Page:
In 2010, at a time when Malta may not have been so open to addressing diversity – in culture, religion, and worldviews – as it is now, a small group of like-minded people met to establish a Humanist association in Malta, knowing that, while local culture is heavily influenced by the long religious history of the islands, there are those who have no religious views.
As the world’s population continues to grow, the challenges we face together can only increase: climate change, immigration, pandemics and more. There will be a faster depletion of non-renewable resources; increased energy consumption; higher levels of pollution; greater movement of people from dangerous or poor societies to safer and richer ones; more international travel; and transmission of new diseases.
In this context, the ethical response as a human family must be united, based on a common fundamental set of principles that nevertheless recognize a diverse range of cultures and experiences. This is where Humanism plays a crucial role: it is based on a set of values that can be the basis of a universal ethical framework.
First and foremost is that humanity needs to base its policy on reason and cooperation. COVID-19 has taught us that science-based interventions, enacted in a timely manner, can save a lot of suffering. Covid emphasized the need for a coordinated and rapid response in all sectors of public health, with the free flow of reliable information and objective advice.
The second principle of a humanist ethical framework is to live a moral life that respects the freedom of others (and brings its own reward in the knowledge that one is living a good life, regardless of the afterlife). As Simone de Beauvoir said, one cannot want freedom for oneself without also wanting it for others. As many feel that they are living in an increasingly crowded and complicated world, mutual respect and tolerance are the only thing that makes it possible to live together in a series, and advance the common good.
Third, the humanist perspective is based on compassion. Respecting each other’s freedom does not mean that we are indifferent to each other. On the contrary, one can hardly be called a Humanist if his actions do not listen to the cries of the disadvantaged and marginalized in our society.
Ten years of Humanism
Since its official foundation as an NGO in 2011, the Maltese Humanist Association (MHA), for a number of years under its weeping President, Ramon Casha, has advocated equality, tolerance, inclusiveness, secularism and reason-based morality in Malta, by supporting man. rights and freedom of belief for both religious and non-religious. The MHA was a strong voice during the divorce campaign; supported equality in marriage, the availability of the Morning After Pill, and cremation; contributed to the National Curriculum on Teaching Ethics in Schools; advocating for women’s rights and LGBTQ +; and contributes to debates in the press and social media on such as the Constitution and racism. He believes in the autonomy of the body, and therefore supports both the woman’s right to choose, and the right to die. Since 2015 MHA celebrants have helped to mark important life events such as funerals or souvenirs, weddings and baby welcomes, in a secular but very personal way.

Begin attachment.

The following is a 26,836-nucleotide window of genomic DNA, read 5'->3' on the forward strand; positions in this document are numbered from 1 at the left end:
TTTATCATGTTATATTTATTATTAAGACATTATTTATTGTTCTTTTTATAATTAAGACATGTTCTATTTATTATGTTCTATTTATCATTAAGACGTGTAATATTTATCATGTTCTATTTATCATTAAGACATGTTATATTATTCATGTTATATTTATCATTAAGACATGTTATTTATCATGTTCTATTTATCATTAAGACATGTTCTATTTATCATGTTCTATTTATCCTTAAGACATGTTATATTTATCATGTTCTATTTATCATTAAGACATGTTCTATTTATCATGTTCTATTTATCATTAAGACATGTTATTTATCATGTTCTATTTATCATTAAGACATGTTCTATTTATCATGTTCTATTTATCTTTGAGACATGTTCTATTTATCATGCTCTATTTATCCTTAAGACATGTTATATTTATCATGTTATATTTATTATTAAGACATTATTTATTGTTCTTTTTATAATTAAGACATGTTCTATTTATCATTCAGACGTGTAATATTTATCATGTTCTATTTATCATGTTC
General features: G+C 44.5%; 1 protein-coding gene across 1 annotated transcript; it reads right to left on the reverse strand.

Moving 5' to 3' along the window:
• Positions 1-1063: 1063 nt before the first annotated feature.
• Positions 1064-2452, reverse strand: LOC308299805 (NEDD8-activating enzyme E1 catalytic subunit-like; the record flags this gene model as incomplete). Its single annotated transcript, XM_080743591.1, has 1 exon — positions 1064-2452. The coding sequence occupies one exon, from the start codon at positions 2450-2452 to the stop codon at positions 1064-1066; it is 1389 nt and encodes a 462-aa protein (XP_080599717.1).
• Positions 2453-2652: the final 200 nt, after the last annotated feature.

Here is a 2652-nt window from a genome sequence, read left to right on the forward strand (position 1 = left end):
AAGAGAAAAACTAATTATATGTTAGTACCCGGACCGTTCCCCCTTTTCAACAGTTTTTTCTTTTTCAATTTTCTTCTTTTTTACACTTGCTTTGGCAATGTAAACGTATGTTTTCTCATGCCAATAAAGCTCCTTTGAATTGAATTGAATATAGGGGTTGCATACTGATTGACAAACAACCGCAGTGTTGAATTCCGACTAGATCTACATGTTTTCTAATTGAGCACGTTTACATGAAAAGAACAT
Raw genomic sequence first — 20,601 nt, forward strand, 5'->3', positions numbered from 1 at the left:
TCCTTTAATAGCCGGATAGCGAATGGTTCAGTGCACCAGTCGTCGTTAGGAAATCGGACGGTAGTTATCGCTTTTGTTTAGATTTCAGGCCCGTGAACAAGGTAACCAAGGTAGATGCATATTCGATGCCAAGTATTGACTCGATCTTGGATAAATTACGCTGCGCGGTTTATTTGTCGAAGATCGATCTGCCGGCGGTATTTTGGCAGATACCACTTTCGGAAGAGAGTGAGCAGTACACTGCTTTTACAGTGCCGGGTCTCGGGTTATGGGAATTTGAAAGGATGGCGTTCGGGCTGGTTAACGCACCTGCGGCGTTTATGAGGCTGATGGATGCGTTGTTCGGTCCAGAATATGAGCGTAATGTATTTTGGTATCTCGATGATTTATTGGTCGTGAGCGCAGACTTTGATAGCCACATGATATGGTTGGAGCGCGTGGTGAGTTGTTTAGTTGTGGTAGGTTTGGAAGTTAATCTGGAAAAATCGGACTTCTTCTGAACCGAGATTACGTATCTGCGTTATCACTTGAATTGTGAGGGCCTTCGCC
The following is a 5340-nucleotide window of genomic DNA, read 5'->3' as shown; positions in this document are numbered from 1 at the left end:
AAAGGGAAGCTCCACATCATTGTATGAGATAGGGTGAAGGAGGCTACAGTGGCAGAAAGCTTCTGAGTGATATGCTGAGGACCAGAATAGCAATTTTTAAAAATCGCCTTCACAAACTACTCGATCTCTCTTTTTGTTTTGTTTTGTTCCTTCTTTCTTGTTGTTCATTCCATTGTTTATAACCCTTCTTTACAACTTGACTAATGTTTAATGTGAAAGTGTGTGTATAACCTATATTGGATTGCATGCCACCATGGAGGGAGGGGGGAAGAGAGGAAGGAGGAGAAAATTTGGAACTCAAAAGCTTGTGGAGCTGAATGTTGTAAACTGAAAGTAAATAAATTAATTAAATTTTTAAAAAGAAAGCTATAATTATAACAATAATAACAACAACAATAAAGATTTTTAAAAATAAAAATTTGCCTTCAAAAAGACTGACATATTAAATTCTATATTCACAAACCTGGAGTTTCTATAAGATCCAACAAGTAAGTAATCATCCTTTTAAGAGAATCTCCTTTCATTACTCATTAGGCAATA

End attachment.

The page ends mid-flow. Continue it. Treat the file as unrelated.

The MHA is a secularist organization, calling for the separation of church and state to ensure equal treatment, and tolerance, for all. We do not believe in any divinity, but we respect the beliefs of those who think otherwise, and we are avowedly not anti-religious. We fully support freedom of thought, religion and belief, and all internationally recognized human rights, and we detest unjust discrimination in any form. We only pray that our rational and ethical approach to life be recognized and accepted as an equal, alternative, but not threatening, worldview.
In the 2021 State of the Nation survey, 7% of respondents did not believe in God, and 40% disagreed that religion is important to them. If these figures can be extrapolated to the current population of Malta, it appears that around 35,000 people living on these islands are atheists while religion is not important to many more: A non-religious ethical voice definitely needs to be heard. in an increasingly diverse and multicultural way. society.
We have made a lot of progress since the beginning, and now we have some 2,000 followers. But much remains to be done before we see a completely neutral state on issues of religion, belief, or lack thereof, and the acceptance that, like other minorities in Malta, Humanists are part of the community, which does not do not carry others. will, but differ on religion – though not, in many cases, on other fundamental values.
We will continue to work for a focus on a rational and constructive dialogue with the Maltese community. To this end, we are expanding our Youtube channel and events program, including our ‘7 minutes soundbites’ series and our ‘Humanist Exchanges’ on current topics. Due to Covid, they are currently online but we hope to meet again in person soon.
Does this sound interesting? Our website maltahumanist.org contains our latest updates including a quiz on Humanism. Who knows? You may discover that you are a Humanist too!